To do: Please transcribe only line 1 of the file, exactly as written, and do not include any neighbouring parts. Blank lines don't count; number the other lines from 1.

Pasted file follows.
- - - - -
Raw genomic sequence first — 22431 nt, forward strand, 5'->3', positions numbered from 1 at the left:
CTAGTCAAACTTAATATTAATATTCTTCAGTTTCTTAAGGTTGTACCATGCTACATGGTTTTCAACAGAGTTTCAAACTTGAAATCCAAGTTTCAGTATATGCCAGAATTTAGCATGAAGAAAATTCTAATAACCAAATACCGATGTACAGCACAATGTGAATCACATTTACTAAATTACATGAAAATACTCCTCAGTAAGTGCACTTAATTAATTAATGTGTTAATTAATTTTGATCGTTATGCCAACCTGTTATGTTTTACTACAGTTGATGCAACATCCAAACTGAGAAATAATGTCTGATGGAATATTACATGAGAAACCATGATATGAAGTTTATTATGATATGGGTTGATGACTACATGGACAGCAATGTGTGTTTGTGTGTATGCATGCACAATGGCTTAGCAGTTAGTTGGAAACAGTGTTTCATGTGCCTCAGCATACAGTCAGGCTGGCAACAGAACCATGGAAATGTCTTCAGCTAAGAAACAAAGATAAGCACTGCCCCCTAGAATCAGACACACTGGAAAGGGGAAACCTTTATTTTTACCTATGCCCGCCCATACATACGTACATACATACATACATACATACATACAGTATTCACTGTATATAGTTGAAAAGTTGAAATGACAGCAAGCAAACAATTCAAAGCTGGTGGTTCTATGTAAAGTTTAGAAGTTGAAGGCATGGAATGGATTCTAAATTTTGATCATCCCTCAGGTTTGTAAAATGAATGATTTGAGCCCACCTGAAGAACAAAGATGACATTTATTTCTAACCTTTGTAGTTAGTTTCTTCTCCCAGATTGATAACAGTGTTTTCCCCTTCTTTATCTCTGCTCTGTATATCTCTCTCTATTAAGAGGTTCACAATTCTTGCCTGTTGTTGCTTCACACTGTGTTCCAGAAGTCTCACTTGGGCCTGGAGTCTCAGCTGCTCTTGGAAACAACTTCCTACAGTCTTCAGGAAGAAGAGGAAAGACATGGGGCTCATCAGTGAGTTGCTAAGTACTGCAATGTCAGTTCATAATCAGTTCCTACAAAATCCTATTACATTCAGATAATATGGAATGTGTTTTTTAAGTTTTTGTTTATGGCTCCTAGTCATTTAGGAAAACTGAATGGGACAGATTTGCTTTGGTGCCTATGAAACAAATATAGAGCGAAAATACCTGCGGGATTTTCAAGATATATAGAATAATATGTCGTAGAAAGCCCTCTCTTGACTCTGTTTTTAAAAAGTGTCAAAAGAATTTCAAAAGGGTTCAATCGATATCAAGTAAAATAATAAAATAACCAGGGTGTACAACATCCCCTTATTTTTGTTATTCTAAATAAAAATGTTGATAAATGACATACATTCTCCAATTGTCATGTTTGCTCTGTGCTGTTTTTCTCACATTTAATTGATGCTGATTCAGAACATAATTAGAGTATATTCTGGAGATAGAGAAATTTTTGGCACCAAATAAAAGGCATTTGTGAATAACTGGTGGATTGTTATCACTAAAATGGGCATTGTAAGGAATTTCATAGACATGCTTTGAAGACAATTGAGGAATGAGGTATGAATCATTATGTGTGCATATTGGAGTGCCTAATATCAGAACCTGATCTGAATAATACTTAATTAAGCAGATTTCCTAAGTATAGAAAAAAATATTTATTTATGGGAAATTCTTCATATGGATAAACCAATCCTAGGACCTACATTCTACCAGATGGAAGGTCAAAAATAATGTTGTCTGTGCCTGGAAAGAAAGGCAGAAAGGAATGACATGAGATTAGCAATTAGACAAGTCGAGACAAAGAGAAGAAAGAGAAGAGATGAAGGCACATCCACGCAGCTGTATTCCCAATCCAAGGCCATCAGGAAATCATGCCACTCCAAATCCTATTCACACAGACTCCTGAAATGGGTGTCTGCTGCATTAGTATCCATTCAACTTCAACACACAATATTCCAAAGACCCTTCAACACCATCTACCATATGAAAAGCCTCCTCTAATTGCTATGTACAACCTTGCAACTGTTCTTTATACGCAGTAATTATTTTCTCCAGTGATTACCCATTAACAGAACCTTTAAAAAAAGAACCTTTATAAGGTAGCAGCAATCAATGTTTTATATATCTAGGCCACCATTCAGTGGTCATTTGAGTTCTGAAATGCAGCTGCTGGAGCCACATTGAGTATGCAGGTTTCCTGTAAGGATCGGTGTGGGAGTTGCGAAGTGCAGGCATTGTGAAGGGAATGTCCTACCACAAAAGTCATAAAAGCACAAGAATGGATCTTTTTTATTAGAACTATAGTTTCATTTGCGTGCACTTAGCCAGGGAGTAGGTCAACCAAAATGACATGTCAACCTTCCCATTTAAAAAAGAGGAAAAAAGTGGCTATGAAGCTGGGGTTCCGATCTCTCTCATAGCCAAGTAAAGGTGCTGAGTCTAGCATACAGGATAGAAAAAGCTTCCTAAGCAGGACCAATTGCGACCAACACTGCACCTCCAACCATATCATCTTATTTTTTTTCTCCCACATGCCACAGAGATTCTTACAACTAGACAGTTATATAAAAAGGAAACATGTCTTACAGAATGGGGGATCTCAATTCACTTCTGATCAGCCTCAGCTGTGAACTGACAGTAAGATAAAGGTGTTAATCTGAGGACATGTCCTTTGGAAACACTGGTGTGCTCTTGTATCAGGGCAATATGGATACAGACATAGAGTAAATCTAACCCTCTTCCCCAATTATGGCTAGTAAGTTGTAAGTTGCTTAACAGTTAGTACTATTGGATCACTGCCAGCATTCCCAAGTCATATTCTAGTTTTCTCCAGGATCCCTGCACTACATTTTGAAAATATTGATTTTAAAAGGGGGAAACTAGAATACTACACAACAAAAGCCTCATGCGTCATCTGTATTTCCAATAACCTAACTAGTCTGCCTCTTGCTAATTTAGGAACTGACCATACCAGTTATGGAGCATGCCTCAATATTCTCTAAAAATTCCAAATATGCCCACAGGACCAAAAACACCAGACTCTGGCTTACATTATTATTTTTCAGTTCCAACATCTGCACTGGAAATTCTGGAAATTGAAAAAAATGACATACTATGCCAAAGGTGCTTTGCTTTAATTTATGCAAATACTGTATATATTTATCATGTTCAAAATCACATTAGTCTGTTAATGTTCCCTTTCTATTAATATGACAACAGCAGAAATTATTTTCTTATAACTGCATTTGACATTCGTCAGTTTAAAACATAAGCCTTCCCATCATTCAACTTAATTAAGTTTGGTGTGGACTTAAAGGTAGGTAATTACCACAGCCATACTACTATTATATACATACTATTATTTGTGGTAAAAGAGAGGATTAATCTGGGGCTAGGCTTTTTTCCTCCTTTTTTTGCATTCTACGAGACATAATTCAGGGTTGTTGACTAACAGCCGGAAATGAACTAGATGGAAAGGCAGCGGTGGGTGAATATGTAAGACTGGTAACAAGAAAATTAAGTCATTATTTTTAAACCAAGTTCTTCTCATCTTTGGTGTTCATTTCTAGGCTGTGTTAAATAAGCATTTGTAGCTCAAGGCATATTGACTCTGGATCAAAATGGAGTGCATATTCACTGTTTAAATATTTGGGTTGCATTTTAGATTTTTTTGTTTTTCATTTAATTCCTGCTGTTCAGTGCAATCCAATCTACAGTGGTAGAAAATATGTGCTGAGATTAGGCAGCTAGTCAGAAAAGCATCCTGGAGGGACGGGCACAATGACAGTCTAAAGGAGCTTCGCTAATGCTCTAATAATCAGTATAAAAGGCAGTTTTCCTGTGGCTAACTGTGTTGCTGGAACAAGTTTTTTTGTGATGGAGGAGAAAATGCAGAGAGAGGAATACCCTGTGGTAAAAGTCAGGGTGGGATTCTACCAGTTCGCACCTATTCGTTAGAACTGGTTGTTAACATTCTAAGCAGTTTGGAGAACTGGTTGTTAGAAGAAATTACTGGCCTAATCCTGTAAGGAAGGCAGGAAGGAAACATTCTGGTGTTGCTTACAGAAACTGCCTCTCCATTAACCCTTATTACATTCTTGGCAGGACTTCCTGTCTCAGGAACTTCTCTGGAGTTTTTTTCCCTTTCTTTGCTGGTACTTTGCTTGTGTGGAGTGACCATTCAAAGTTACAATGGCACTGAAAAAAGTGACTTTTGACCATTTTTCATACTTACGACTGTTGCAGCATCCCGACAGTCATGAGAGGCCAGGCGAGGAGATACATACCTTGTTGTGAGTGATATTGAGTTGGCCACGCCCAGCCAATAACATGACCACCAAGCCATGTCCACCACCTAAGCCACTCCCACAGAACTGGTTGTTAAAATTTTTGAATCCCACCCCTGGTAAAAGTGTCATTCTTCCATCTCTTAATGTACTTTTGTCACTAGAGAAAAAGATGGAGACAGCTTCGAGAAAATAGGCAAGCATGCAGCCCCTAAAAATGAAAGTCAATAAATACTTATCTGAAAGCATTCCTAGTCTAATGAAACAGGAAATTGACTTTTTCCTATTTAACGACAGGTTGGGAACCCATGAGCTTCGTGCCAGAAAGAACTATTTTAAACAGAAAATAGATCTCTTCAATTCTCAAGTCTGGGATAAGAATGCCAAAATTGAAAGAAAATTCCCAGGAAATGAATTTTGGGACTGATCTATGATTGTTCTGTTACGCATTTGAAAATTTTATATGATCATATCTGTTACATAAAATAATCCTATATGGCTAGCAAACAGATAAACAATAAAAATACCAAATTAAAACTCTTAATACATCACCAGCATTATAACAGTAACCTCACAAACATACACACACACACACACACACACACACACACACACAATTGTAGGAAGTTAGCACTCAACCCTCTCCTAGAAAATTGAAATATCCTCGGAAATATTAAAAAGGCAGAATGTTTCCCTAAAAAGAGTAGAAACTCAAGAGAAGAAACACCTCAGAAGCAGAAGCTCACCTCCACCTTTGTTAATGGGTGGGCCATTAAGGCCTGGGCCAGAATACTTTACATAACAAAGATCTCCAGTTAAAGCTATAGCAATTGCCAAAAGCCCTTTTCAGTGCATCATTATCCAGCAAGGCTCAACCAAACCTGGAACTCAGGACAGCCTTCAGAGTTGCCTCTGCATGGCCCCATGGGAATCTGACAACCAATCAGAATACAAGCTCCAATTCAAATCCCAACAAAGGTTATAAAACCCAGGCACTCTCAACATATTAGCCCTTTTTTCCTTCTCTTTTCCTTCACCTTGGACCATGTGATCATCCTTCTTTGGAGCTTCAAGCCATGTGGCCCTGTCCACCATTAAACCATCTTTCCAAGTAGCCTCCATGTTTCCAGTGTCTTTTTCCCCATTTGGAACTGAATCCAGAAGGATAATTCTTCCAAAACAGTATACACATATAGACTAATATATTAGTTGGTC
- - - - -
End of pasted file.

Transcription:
Raw genomic sequence first — 22431 nt, forward strand, 5'->3', positions numbered from 1 at the left: